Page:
Is it time you got to grips with your tyres?

Written by Jess Shanahan

Future of Mobility expert writing on electric cars, entrepreneurship, and freelance life.

September 10, 2018

Even if you love driving and spend a lot of time behind the wheel, you might not pay much attention to your tyres. In many ways, these pieces of kit are the unsung heroes of car safety. As the only four bits of your vehicle that actually come into contact with the road, the fact is they’re essential when it comes to preventing accidents.

To help people test their knowledge on this topic, automotive parts repair, car servicing and MOT specialists Kwik Fit recently launched an interactive #TyreChallenge quiz. If you want to improve your tyre knowledge before taking this quiz, keep reading. Here are a few facts that all drivers should know.

1.6mm is the legal minimum tread depth

If you’re caught driving with tyres that have less than 1.6mm of tread, you risk getting a fine and points on your licence. So, to ensure you don’t accidentally fall foul of the law, it’s important to keep tabs on your tyres. You can use a special tread depth gauge to make sure your tyres are up to scratch, or you can simply use a 20p piece. When you place the coin into the grooves on your tyre, you shouldn’t be able to see the outer band. If you can, the tread has worn down below 1.6mm.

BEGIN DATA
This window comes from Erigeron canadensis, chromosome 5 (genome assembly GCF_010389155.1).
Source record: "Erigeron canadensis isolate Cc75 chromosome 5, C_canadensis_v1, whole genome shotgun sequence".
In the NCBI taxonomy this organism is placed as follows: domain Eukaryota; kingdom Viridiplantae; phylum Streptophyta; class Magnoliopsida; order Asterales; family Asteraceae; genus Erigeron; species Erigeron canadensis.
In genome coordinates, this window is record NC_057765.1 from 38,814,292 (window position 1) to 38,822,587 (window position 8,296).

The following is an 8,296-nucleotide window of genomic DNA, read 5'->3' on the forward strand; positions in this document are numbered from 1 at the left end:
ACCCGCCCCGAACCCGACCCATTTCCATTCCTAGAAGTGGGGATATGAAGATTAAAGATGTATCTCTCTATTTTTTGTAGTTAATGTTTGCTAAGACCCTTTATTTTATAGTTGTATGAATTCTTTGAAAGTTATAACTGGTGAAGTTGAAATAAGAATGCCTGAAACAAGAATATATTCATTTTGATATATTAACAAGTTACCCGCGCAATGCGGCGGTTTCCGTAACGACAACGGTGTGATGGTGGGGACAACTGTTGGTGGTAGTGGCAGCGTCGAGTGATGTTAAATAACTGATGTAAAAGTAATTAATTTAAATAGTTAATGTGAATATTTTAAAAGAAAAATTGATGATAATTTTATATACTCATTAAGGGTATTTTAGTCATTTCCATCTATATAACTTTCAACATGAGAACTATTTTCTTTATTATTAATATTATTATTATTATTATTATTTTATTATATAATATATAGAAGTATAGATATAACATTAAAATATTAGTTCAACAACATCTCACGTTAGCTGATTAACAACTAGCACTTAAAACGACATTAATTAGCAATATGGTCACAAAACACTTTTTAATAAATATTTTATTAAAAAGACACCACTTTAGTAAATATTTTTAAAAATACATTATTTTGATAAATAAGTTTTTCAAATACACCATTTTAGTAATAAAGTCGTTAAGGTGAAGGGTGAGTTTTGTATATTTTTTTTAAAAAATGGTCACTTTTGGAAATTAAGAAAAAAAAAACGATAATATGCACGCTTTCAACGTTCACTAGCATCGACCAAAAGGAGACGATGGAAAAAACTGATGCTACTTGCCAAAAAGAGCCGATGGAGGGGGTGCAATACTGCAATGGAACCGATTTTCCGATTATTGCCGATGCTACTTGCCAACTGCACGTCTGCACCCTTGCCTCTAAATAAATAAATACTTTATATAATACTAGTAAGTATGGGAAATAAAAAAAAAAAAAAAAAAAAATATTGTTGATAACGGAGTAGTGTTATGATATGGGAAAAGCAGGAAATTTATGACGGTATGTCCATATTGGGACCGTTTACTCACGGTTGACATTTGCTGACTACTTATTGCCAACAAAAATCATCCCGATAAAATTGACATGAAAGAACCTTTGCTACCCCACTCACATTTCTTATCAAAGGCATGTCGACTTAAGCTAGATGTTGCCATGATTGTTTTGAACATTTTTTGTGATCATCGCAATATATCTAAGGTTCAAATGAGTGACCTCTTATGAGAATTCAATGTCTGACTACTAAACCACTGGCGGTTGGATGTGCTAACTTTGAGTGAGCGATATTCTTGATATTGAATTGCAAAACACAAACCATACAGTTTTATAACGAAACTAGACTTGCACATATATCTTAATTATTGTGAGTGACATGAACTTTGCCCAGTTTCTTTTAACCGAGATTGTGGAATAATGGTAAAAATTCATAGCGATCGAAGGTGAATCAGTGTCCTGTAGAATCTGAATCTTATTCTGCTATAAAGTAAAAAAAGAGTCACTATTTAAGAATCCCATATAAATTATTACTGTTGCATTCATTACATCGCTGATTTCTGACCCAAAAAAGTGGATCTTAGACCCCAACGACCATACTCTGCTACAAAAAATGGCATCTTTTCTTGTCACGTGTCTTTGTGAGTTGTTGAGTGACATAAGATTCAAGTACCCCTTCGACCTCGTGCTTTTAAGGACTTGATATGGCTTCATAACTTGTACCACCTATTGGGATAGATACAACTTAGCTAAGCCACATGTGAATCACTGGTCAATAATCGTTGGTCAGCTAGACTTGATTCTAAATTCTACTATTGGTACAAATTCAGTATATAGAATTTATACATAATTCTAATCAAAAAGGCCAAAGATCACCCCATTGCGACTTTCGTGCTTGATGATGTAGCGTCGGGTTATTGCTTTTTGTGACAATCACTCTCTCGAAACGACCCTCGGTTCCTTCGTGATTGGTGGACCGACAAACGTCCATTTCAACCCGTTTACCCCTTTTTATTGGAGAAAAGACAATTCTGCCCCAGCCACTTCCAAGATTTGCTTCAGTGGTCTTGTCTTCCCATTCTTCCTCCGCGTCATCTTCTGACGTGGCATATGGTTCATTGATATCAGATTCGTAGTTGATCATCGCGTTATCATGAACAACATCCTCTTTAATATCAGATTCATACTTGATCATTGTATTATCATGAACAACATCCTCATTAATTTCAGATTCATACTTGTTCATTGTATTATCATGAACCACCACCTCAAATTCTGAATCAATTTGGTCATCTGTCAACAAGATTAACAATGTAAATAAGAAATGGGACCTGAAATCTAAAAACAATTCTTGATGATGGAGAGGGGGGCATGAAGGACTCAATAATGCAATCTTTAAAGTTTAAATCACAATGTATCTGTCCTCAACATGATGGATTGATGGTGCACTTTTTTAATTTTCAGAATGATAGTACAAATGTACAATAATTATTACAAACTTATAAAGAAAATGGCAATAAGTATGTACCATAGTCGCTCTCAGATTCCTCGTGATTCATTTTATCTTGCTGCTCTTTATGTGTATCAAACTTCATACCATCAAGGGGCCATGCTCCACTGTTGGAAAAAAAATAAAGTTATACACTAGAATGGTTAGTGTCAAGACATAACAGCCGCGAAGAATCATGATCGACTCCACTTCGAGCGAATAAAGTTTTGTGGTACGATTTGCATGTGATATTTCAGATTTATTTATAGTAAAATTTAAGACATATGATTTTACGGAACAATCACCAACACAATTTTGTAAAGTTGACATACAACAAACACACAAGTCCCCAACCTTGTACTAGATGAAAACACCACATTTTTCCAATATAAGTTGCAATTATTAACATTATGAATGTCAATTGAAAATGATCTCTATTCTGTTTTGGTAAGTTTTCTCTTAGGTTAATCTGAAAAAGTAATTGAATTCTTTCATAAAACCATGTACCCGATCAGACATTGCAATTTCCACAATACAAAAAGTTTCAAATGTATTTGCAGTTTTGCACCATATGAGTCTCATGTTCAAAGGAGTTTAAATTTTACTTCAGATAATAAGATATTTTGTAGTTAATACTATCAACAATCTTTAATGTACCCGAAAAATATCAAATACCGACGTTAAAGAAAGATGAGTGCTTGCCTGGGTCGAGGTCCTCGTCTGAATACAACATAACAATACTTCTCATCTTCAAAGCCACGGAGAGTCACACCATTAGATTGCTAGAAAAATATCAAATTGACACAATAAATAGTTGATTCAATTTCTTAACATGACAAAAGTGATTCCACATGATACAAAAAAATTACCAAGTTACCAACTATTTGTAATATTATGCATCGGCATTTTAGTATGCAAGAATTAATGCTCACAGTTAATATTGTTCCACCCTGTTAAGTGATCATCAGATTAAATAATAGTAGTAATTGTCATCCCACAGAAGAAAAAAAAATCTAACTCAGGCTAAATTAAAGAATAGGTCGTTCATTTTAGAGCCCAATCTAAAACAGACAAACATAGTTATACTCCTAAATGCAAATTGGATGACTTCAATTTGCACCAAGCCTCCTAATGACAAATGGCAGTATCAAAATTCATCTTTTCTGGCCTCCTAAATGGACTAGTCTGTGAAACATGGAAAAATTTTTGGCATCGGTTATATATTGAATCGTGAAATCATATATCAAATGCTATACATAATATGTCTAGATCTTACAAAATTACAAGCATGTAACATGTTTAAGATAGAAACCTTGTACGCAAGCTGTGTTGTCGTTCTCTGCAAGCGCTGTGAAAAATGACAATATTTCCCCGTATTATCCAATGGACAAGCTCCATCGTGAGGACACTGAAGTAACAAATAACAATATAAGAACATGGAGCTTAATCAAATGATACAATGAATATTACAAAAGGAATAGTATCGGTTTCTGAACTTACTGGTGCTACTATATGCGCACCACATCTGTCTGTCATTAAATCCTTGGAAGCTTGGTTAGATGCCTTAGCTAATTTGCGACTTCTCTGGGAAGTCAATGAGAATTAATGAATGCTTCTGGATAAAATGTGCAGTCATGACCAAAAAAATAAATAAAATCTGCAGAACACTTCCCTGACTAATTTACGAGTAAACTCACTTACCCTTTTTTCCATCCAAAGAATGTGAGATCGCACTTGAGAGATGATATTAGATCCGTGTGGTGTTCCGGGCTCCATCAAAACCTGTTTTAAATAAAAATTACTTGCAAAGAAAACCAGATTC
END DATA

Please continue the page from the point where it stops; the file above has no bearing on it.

Bear in mind though, if you want to stay as safe as possible on the roads, it’s best to replace your tyres once they get below 3mm of tread. This is the minimum recommended by safety experts. Some tyres now have wear indicators at 3mm to help drivers stick to this advice.

Punctured run-flat tyres have a maximum speed and running distance

Run-flat tyres feature reinforced sidewalls and a super-tough construction that allows motorists to keep driving safely even after getting a puncture. However, it’s important to realise that you can’t travel at full speed after picking up a puncture, and you can only continue for a certain number of miles.

If you get a puncture on a run-flat, you should make sure you don’t exceed 50 miles per hour, and you shouldn’t travel for more than 50 miles before getting it replaced. If you fail to follow this advice and you drive too far and too fast, you risk damaging the wheel itself. Fixing this will be much more expensive than simply getting a replacement tyre.

Incorrect tyre pressure can cause major problems

Even though it might seem like a hassle, it’s well worth checking your tyre pressure on a regular basis. Incorrectly inflated tyres can be at an increased risk of blowouts and they can cause you to lose handling capability in your car. They can also wear out more quickly and be less fuel efficient.

When you check your tyres, make sure you do so when they’re cold. This will ensure you get an accurate reading.
Do you check your tyres regularly?


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